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Medical Schools in the Year 2000 and Beyond*

  • Rudi Schmid
    Address reprint requests to Dr. Rudi Schmid, Office of International Relations, Box 0410, School of Medicine, University of California, San Francisco, 513 Parnassus Avenue, C-218, San Francisco, CA 94143-0410
    Dean, School of Medicine University of California San Francisco, California
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      To contemplate the destiny of medical schools in the year 2000 and beyond is an exceptionally challenging and provocative assignment. Yet, like any forecast with numerous unknowns, it is a perilous undertaking rife with opportunity to make a fool of oneself.
      One of the principal goals of a medical school continues to be the maintenance and development of outstanding programs in health sciences in order to advance the knowledge in those disciplines judged to be important for the future. An equally important goal is to educate medical students in the most modern aspects of the science and practice of medicine. I anticipate that US medical schools will continue to embrace the fundamental tenet of the indivisibility and interdependence of research and education, each stimulating the other for mutual benefit and growth.
      To achieve these goals, we will need to give the highest priority to recruiting and retaining the very best and most exciting young persons for all active medical specialty areas and also those areas that we wish to develop for continued evolution and growth. Nonetheless, growth has its inherent limitations that go beyond the mere constraints of space and funds. Bigger is not necessarily better, particularly if bigger means straining internal communications and diluting the standards of excellence along the outer margins. Of course, the need to regulate growth by no means negates the fact that emphasis now and in the future must be on creating new space. To forestall the threat that pernicious lack of space will endlessly overshadow the future, schools that want to remain in the forefront beyond the year 2000 must learn how to manage growth and how to allocate resources for optimal institutional benefit, in both scientific and clinical activities. For example, all plans calling for initiation of new, or expansion of existing, major research projects must be critically reviewed to identify those that are highly resource-consuming but offer only marginal intellectual or educational returns. Such projects, unfortunately, often escape external peer review because funding is offered by commercial enterprises or is solicited from private sources. In the clinical areas, external and internal market forces will continue to shift the composition of our patient population in the direction of specialties or superspecialties. This trend may eventually cause a major clinical imbalance that is likely to encroach on some of our institutions' major academic goals. Such a result would undoubtedly raise difficult policy issues such as defining the optimal size of individual clinical units and developing ways in which their expansion beyond desirable limits may be curbed without interfering with their continued vitality.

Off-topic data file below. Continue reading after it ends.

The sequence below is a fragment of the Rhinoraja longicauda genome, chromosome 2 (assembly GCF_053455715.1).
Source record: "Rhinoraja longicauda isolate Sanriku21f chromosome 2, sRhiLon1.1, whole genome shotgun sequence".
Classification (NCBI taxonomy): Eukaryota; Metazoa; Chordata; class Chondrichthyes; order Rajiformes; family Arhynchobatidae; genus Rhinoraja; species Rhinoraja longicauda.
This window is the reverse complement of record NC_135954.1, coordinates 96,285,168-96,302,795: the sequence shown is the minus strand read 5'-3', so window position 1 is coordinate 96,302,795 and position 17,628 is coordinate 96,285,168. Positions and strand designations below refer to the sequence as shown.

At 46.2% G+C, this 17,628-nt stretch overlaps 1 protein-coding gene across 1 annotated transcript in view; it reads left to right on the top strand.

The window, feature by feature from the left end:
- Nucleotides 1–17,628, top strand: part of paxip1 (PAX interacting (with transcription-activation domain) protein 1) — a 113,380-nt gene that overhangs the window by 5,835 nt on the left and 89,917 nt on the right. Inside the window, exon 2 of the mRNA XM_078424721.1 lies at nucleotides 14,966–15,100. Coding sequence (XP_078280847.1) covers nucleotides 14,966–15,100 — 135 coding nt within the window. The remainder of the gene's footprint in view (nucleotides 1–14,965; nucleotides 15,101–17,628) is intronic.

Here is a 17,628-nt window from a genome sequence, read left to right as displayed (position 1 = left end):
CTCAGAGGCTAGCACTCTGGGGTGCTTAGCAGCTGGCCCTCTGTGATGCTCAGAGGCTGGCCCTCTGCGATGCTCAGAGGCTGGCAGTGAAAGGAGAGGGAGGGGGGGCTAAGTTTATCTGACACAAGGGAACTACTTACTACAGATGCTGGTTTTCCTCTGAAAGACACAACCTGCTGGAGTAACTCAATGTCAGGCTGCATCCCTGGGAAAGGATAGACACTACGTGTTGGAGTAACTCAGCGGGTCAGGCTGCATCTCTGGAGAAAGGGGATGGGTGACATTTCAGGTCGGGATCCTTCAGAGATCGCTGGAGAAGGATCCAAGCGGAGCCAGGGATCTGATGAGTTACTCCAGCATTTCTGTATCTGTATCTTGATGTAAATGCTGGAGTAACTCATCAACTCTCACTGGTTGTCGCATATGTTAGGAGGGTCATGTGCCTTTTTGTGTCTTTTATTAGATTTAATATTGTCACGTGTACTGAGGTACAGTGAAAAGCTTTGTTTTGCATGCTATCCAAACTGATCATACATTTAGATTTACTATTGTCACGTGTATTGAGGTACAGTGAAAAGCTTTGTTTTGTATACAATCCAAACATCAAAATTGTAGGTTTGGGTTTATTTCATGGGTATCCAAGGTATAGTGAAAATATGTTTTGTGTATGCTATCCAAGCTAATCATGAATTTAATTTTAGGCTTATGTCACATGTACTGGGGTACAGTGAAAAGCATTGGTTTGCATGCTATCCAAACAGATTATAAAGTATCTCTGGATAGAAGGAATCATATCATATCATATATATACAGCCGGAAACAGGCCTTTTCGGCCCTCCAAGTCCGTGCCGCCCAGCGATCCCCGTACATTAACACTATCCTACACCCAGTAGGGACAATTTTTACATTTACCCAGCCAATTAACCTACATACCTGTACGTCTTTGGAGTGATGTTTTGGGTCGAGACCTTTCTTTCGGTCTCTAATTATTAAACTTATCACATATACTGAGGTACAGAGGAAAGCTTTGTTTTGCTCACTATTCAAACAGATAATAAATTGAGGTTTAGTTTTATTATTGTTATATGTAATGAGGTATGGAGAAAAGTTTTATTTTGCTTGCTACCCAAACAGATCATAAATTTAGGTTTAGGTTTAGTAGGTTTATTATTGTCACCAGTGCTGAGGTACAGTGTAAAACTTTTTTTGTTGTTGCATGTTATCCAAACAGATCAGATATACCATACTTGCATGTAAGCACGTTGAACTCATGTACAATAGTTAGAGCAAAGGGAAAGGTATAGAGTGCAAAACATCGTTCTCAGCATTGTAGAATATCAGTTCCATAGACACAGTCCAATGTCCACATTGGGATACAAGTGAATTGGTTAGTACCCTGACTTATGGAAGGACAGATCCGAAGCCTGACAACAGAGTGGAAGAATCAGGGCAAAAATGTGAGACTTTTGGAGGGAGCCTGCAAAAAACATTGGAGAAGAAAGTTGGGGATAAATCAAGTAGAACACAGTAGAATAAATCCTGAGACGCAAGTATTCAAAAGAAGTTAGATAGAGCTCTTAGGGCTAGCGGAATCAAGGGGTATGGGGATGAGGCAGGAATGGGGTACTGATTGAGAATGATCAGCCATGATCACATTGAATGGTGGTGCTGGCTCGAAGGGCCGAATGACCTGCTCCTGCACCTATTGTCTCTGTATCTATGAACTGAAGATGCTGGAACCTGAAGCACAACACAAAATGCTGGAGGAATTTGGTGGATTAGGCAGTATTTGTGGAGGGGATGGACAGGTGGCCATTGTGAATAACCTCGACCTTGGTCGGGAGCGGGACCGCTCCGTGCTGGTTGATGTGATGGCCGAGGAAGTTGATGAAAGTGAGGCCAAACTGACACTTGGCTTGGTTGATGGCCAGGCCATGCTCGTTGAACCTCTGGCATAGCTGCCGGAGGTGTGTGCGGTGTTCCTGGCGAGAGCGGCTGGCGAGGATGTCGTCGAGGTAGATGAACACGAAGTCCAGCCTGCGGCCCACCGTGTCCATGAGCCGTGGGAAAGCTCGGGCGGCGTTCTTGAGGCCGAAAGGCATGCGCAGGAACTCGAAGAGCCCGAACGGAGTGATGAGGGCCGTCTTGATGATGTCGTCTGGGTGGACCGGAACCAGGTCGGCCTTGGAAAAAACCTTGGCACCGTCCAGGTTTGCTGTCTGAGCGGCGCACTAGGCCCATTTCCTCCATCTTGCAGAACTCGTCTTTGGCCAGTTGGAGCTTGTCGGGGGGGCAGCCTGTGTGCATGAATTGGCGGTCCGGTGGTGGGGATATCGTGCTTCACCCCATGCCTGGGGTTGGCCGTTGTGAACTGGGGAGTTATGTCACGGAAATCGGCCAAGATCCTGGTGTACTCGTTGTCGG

Traditionally, an academic institution is governed by consensus, a process that is cumbersome and slow but has worked remarkably well. The faculty as a whole must become more actively engaged in this consensus-building process if these crucial issues that invariably will be confronted in the near future are to be resolved successfully. In pressing instances, administrative decisions must be made, even in the face of isolated faculty resistance.

      Developments in the Basic Sciences.